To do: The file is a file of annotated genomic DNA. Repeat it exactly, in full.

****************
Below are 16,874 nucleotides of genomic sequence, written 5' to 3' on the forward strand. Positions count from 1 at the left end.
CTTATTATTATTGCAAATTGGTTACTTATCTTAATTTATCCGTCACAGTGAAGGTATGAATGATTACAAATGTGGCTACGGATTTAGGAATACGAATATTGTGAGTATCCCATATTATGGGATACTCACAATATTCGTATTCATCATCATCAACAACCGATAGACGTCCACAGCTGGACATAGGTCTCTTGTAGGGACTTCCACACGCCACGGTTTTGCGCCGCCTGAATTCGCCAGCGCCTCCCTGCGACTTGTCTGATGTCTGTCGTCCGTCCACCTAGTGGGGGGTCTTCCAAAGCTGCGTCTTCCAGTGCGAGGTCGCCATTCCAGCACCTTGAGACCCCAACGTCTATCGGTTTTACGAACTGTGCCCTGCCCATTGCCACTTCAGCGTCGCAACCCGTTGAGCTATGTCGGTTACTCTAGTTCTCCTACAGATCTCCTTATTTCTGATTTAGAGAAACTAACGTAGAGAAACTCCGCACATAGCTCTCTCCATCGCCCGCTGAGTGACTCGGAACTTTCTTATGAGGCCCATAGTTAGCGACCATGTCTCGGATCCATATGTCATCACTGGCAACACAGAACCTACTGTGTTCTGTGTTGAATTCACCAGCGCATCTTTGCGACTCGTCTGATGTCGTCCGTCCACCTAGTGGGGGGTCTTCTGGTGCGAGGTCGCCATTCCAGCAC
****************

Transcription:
Below are 16,874 nucleotides of genomic sequence, written 5' to 3' on the forward strand. Positions count from 1 at the left end.
CTTATTATTATTGCAAATTGGTTACTTATCTTAATTTATCCGTCACAGTGAAGGTATGAATGATTACAAATGTGGCTACGGATTTAGGAATACGAATATTGTGAGTATCCCATATTATGGGATACTCACAATATTCGTATTCATCATCATCAACAACCGATAGACGTCCACAGCTGGACATAGGTCTCTTGTAGGGACTTCCACACGCCACGGTTTTGCGCCGCCTGAATTCGCCAGCGCCTCCCTGCGACTTGTCTGATGTCTGTCGTCCGTCCACCTAGTGGGGGGTCTTCCAAAGCTGCGTCTTCCAGTGCGAGGTCGCCATTCCAGCACCTTGAGACCCCAACGTCTATCGGTTTTACGAACTGTGCCCTGCCCATTGCCACTTCAGCGTCGCAACCCGTTGAGCTATGTCGGTTACTCTAGTTCTCCTACAGATCTCCTTATTTCTGATTTAGAGAAACTAACGTAGAGAAACTCCGCACATAGCTCTCTCCATCGCCCGCTGAGTGACTCGGAACTTTCTTATGAGGCCCATAGTTAGCGACCATGTCTCGGATCCATATGTCATCACTGGCAACACAGAACCTACTGTGTTCTGTGTTGAATTCACCAGCGCATCTTTGCGACTCGTCTGATGTCGTCCGTCCACCTAGTGGGGGGTCTTCTGGTGCGAGGTCGCCATTCCAGCAC